The first novel I ever read from cover to cover was the tie-in of a movie starring Chevy Chase and Benji called Oh, Heavenly Dog. Believe it or not, that was actually a mystery, a thriller, even—about a private detective who is killed on the job, then gets sent back to earth to solve his own murder as a cute little four-legged friend. I hadn’t actually seen the film before I read the book, so it was just like “the real thing.” Which is to say, I had graduated that afternoon from comics and storybooks, into the realm of printed literature with no pretty pictures—much less an entire movie to illustrate the story. I was eight years old, and I remember the feeling of accomplishment that came with getting to the last page of that sucker, thinking that I was suddenly an adult now. I’d read a whole novel all by myself! Never mind that it was some cute li’l book-for-kids—that part wasn’t important.
It’s still isn’t.
To this day, I tend to find art and inspiration the damndest places.
For example, in my living room today, you will find an entire wall completely devoted to paperback novelizations of motion pictures—which I believe to be the strangest, tackiest, and most unlikely forms of printed literature still made available to the public. Weird stuff fascinates me on general principle, as does any sort of lurid pulp fiction, whether it be in print or on film. Movie tie-ins combine both print and film into one bizarrely bastardized, brazenly commercialized and artistically indefensible package. The way it usually works is that the studio will hire a novelist, and that novelist will adapt the film’s screenplay into a book-length manuscript, and that book-length manuscript will then become a trashy paperback and that paperback will then be made available at drug stores and supermarkets and Walmarts everywhere, in order to promote the existence of said motion picture.
When you think about it, this doesn’t make a lot of sense. At least not these days. And I love that it doesn’t make sense. It makes me want to own every damn one of these books. I obsess over the paradoxical nature of the movie tie-in and sometimes fork over ridiculous amounts of money for a certain out-of-print title. Other times, I’ll find a rare gem in some out-of-the-way book nook for a quarter. (Nobody in the real world much cares about these paperbacks anymore—but those high-end collectors always see you coming a mile away, the jerks.)
All this is by way of saying that the movie novel is a bit of a rarified dinosaur from ages past, before video existed. Up until the mid-1980s, it was next to impossible for the average working Joe to get his grubby mitts on an actual motion picture for home viewing. In the awesome techno-future we all now inhabit, if you want that sumbitch you can bloody well own it at the click of a mouse—and screw the verstunken novelization, right? These days, a book based on a movie tends to be more special. There aren’t as many of them, and they’re very often written by prestige authors, like the one they recently did for Cabin in the Woods by Tim Lebbon or The Wolfman by Jonathan Maberry. Christa Faust continues to sharpen her fangs on tie-ins, too. I think she even won some kind of an award for her Snakes on a Plane book.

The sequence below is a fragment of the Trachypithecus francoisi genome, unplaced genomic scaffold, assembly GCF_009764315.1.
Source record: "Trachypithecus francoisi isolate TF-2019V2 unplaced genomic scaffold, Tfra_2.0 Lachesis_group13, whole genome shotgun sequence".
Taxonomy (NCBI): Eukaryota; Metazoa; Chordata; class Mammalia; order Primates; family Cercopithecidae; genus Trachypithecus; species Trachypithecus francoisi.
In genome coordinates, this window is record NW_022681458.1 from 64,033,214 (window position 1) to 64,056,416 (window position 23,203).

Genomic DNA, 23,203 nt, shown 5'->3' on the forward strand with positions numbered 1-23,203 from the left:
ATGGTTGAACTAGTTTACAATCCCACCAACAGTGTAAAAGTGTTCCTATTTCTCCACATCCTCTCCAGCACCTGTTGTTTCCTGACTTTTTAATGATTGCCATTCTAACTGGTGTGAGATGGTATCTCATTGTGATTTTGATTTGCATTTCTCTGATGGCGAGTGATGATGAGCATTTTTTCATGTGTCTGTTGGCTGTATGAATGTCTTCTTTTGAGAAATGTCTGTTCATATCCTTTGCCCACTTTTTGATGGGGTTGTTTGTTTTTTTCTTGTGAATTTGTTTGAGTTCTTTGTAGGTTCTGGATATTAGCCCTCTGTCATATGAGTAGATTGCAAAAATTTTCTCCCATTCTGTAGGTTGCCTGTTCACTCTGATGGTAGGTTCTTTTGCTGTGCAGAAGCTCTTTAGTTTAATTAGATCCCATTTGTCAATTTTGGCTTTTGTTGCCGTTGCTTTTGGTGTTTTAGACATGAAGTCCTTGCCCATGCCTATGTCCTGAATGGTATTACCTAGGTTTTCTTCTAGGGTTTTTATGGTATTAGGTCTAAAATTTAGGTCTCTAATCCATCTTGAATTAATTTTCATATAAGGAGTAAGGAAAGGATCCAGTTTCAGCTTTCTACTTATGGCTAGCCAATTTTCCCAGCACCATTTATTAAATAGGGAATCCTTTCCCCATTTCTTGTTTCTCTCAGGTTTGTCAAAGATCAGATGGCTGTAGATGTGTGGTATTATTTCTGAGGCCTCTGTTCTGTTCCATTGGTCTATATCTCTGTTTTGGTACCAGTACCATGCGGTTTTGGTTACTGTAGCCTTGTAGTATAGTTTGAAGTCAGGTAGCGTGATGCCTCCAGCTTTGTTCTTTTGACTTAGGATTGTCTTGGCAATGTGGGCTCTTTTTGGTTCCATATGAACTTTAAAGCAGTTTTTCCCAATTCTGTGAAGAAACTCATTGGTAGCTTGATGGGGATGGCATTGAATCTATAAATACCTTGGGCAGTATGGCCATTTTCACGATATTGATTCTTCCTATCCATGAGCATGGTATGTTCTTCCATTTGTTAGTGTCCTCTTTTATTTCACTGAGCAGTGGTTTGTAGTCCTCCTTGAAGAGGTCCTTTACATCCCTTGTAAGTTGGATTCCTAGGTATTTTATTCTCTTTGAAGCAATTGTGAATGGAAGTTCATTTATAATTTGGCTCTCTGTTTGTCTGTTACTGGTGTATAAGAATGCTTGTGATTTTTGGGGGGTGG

There’s something kind of amazing about classy dames like Christa writing this cheap throwaway stuff. It harkens back to a trashier age.
Back in the early 1980s, almost every movie had a tie-in paperback. They were pumped into bookstores wholesale, right alongside the “respectable” pocket book fodder by guys like Stephen King. Films like Escape from New York and Halloween had novels based on them. Videodrome and Alien and Buckaroo Bonzai were immortalized in print. I collected these books ravenously. Most of them were at least competently written, if not particularly stylish, but occasionally you’d get a real winner in the bunch.
Like I said—inspiration in the damndest places.
In 1982, the novelization of E.T.: The Extra-Terrestrial hit drugstore paperback shelves all over America, about three months ahead of the film’s release. It later became a best-seller, after the film made history, and was even followed by a fine sequel novel, E.T.: Book of the Green Planet, which was based on a story sketch Spielberg had thrown out one day as a possible follow-up to his legendary megahit. The sequel film never happened obviously. The book is still around and it’s really very good. So is the tie-in novelization.
Both books were written by a man named William Kotzwinkle, who later became my favorite author in the entire world.
He’s one of those guys who can do anything, and has literally done it all.
I was a bit of a stranger to The Kotz when his E.T. book first surfaced at the local Walgreens. My father, a hippie musician in Houston, was quite hip to the man, having read Bill’s fantastic early work, three very bizarre novels called Hermes 3000, Nightbook, and The Fan Man. My dad—whose name is Rock, which is what I still call him instead of “dad” most of the time—was more than a little shocked to discover Kotzwinkle’s name on the cover of that E.T. book. After all, The Kotz was a folk hero to weirdoes and long-hair counterculture types the world over, quite along the lines of Tom Robbins or Robert Crumb; what the hell was this guy doing in the camp of Steven fucking Spielberg, for Pete’s sake? Rock actually read the E.T. book and quite liked it, saying that it gelled well with the other stuff Kotzwinkle had written, and he insisted that I read The Fan Man next, a book that had floated around our weird bohemian crashpad for years, but I had never actually read. “You have to check this out, Stevie, it will change your whole life. And then read Nightbook. It made me piss myself laughing.”
He was right about all those things. I did read The Fan Man and it did change my life. And while Nightbook didn’t exactly make me piss myself, it still remains one of the most magical, terrifying, and hilarious books I’ve ever read in a single sitting.
The Fan Man is my favorite thing in print, even now.